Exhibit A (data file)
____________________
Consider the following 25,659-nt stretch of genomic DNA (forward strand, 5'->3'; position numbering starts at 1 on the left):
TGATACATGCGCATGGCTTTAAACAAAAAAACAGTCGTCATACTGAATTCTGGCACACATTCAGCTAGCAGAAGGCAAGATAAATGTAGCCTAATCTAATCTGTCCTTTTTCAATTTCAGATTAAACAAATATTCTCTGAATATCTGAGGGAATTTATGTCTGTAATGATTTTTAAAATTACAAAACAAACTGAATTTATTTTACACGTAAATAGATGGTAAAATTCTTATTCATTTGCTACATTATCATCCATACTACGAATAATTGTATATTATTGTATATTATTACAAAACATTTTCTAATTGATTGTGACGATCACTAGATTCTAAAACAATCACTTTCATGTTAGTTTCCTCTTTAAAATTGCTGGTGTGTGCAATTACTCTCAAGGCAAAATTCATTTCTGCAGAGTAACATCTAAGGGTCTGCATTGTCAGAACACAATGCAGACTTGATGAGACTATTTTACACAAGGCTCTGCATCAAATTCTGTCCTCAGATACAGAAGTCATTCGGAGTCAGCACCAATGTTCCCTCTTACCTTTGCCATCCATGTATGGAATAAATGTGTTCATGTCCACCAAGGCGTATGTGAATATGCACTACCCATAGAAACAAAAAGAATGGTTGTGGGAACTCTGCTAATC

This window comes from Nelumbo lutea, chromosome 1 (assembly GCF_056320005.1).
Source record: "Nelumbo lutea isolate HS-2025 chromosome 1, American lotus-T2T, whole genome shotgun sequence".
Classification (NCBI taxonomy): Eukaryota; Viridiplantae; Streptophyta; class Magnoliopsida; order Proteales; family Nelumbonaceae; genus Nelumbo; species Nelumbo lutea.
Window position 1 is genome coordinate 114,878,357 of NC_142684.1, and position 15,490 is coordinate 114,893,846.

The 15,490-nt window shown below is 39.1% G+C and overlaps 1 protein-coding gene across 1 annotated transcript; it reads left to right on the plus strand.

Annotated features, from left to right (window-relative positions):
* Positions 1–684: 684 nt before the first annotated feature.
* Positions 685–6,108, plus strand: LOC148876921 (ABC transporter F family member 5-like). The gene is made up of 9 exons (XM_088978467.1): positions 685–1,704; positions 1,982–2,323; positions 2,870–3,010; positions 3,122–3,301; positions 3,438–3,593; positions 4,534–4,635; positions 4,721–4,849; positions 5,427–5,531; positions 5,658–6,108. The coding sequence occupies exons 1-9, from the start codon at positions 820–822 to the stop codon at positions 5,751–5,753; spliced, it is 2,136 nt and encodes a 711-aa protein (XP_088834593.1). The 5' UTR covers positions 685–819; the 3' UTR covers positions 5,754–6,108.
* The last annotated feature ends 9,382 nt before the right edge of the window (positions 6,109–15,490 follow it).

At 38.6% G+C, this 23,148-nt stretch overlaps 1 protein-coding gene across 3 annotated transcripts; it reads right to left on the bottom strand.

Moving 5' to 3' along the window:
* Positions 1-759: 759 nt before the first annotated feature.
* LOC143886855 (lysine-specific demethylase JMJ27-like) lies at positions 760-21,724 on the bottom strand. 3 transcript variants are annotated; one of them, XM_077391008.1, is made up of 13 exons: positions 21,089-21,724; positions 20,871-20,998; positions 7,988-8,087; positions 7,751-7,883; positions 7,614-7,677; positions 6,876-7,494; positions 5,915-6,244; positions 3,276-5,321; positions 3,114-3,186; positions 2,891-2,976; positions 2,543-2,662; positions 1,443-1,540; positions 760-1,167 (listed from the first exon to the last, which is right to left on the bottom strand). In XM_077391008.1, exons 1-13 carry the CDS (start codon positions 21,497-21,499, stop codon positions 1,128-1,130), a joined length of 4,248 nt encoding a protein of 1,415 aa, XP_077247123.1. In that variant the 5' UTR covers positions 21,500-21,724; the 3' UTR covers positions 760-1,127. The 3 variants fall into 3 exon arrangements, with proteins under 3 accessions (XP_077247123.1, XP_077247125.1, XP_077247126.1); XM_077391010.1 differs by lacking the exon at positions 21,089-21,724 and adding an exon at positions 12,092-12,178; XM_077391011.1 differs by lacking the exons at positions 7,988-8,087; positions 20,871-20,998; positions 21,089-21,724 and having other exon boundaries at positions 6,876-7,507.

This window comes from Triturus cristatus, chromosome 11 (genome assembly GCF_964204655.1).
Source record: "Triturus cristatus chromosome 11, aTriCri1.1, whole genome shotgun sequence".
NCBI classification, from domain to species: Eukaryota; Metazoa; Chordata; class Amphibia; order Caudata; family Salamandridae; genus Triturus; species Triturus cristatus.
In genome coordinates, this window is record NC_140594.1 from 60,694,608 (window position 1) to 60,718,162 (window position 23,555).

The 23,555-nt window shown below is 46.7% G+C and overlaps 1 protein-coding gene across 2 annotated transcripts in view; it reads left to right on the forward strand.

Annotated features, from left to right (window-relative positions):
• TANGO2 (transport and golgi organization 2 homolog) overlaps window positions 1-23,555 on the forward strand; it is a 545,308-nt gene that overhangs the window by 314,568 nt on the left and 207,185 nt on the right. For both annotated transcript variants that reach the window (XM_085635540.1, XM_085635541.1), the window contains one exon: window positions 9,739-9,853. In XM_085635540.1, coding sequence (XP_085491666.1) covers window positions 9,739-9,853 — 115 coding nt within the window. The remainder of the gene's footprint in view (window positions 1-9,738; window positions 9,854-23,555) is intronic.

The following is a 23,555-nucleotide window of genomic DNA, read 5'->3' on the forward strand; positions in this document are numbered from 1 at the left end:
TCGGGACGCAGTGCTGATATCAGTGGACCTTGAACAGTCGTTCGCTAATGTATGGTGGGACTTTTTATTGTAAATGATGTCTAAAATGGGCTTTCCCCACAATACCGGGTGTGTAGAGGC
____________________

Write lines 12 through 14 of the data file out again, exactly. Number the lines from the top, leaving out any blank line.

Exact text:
At 38.6% G+C, this 23,148-nt stretch overlaps 1 protein-coding gene across 3 annotated transcripts; it reads right to left on the bottom strand.

Moving 5' to 3' along the window:
* Positions 1-759: 759 nt before the first annotated feature.